There’s a been a growing buzz about neighborhood opposition to The Royal Palms Shuffleboard Club over the past few weeks. We wrote about the Community Board 6 liquor license committee meeting during which Royal Palms owners Jonanthan Schnapp and Ashley Albert withdrew their application after it became clear that the board was not going to recommend their license. The Wall Street Journal wrote about the club and the uneasy gentrification of Gowanus. And, Gothamist posted a piece suggesting that residents should lay down their petitions and anti-bar posted, pleading, “Neighborhood, don’t ruin this… we’ve waited so long.”
Here’s the thing, though: this is not an all or nothing fight. As Albert rightly points out in the Wall Street Journal, something is going to go in that space. If not The Royal Palms, then what?
The disputed stretch of Union Street is zoned M-1, which means the city allows light manufacturing, warehouses, retail and hotels in these swaths. There’s a casket manufacturer on the street currently, as well as a woodworking shop. If Schnapp and Albert are forced to give up the Royal Palms in its current location, the landlord isn’t going to settle for a business that can pay less rent; rather, a business with deeper pockets, for the legal fees it will take to barrel through the permit process–think hotel chain, big box retailer–will likely move in.
The Royal Palms folks have met with neighborhood representatives four times now. They’ve recalculated their business plan to accommodate a smaller maximum occupancy, drawn up soundproofing plans and agreed to delay the opening of the roof deck for six month to prove that they will be noise control mavens, and to then return to the community board for approval for a separate permit for a deck bar.
What more could you ask for from potential neighbors?
Withdrawing their application at the CB6 meeting was a further sign of good faith. While having community board approval is a feather in the cap of an application for a liquor license, ultimately, the State Liquor Authority is the body that grants licenses, not community boards. Being zoned M-1 and, as is the case for The Royal Palms, a significant distance from any schools, houses of worship or other places that sell alcohol, makes it very likely that the SLA will grant the license. The state after all, collects taxes on liquor sales. Schnapp and Albert know this–they withdrew the application because don’t just want to muscle through, they want to be a real part of the neighborhood, not a divisive force.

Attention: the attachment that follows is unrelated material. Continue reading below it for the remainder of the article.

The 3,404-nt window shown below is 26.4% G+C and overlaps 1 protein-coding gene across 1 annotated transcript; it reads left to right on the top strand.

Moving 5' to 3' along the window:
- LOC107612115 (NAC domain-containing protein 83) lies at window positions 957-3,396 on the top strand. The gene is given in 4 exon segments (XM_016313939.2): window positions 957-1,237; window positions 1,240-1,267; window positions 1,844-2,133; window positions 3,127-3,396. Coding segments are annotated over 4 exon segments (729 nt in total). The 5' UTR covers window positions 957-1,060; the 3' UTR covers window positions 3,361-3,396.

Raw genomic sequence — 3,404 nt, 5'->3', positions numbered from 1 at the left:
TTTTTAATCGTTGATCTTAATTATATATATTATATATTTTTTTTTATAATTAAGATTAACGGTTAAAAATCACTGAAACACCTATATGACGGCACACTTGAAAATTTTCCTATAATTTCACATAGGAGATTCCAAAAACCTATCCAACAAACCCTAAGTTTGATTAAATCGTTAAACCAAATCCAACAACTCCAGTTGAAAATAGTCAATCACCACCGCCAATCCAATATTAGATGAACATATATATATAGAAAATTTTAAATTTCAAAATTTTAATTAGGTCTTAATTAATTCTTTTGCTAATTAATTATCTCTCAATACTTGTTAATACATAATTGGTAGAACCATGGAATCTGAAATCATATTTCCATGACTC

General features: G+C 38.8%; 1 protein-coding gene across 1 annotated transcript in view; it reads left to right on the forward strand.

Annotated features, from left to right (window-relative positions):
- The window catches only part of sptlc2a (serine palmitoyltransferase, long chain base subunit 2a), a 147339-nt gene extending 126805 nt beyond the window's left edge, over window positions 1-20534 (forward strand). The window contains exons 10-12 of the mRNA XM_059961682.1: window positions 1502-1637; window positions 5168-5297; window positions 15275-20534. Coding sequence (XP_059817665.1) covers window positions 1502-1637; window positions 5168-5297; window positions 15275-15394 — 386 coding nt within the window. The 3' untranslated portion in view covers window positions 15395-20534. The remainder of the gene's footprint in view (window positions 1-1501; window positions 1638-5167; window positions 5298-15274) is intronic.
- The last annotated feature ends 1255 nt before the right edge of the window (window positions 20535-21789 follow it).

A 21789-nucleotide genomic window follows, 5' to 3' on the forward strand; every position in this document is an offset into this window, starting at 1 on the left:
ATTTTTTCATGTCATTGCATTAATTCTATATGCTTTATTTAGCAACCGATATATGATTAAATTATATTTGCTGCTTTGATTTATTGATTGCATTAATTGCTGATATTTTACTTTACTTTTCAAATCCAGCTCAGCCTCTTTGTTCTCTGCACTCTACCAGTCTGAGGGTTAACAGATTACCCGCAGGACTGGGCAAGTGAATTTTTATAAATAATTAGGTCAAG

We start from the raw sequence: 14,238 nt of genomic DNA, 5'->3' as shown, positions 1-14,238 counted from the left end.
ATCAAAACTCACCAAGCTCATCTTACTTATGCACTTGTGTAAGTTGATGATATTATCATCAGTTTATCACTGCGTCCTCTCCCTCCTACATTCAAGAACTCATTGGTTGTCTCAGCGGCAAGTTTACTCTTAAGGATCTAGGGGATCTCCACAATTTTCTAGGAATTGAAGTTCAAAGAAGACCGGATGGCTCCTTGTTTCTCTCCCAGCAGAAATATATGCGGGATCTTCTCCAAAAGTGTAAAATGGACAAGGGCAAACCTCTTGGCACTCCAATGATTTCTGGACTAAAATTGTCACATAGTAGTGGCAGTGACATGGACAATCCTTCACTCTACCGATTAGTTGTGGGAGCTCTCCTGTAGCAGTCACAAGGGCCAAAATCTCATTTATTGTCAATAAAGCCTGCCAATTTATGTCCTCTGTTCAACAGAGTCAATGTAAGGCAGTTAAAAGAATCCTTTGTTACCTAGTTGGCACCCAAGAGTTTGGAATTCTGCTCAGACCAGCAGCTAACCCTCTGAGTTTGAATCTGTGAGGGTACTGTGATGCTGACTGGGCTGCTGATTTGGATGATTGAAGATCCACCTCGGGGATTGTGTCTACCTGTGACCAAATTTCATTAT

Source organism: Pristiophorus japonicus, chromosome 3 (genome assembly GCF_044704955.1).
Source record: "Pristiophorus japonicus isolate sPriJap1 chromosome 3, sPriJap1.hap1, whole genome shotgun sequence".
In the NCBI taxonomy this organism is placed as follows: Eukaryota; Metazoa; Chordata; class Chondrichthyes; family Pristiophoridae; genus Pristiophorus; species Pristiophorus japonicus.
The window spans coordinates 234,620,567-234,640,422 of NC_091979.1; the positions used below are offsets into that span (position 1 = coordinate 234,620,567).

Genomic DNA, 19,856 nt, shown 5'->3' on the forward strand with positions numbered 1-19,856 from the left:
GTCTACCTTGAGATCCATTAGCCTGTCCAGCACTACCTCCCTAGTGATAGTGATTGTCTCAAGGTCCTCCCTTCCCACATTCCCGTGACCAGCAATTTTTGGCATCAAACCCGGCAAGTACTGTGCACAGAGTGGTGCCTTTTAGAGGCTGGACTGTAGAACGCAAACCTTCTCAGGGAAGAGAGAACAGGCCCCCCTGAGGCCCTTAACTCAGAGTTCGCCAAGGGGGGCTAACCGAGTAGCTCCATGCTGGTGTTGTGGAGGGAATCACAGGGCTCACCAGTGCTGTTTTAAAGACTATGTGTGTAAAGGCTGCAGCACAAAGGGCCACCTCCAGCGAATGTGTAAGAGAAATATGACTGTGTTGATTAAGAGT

Schnapp has worked with us here at BB on a number of events–he has DJ’d parties we’ve thrown at The Bell House and spoke at our storytelling night at Dekalb Market a few months ago. Before the CB6 meeting I called him up to ask him about the opposition and he said, “You know, I really like the neighborhood, I like that they’re passionate about where they live. I just really believe we can address their concerns.” He went on to tell me that he wanted everyone to know that they would NOT be like Brooklyn Bowl, would not be shiny new music venue-artisan fried chicken joint-bowling alley, hipster palace.
And that may be his mistake–defining his club against a bowling alley.
There may be some bowling alleys in dry counties the South or Utah that don’t serve beer, but I’ve never been to one of them. But you don’t associate them with binge drinking, vomit and bad behavior. Sure, Brooklyn Bowl is the epitome of only-in-Williamsburg, Brooklyn as a parody of itself culture. But go to Melody Lanes in Sunset Park or 34th Avenue Lanes in Jackson Heights, both of which are open until 3am, or 4am on the weekends; both of which serve cheap pitchers of beer, and you’ll find bowlers across a wide New York spectrum. They’re true third spaces–not home, not work–a purely social spot. When their Gowanus neighbors look at the Royal Palms all they see is BAR BAR BAR and all they think is drunk twentysomethings, yelling outside their windows and puking on their doorsteps. Instead, they should think: bowling alley, but with biscuits and tangs, not balls and pins.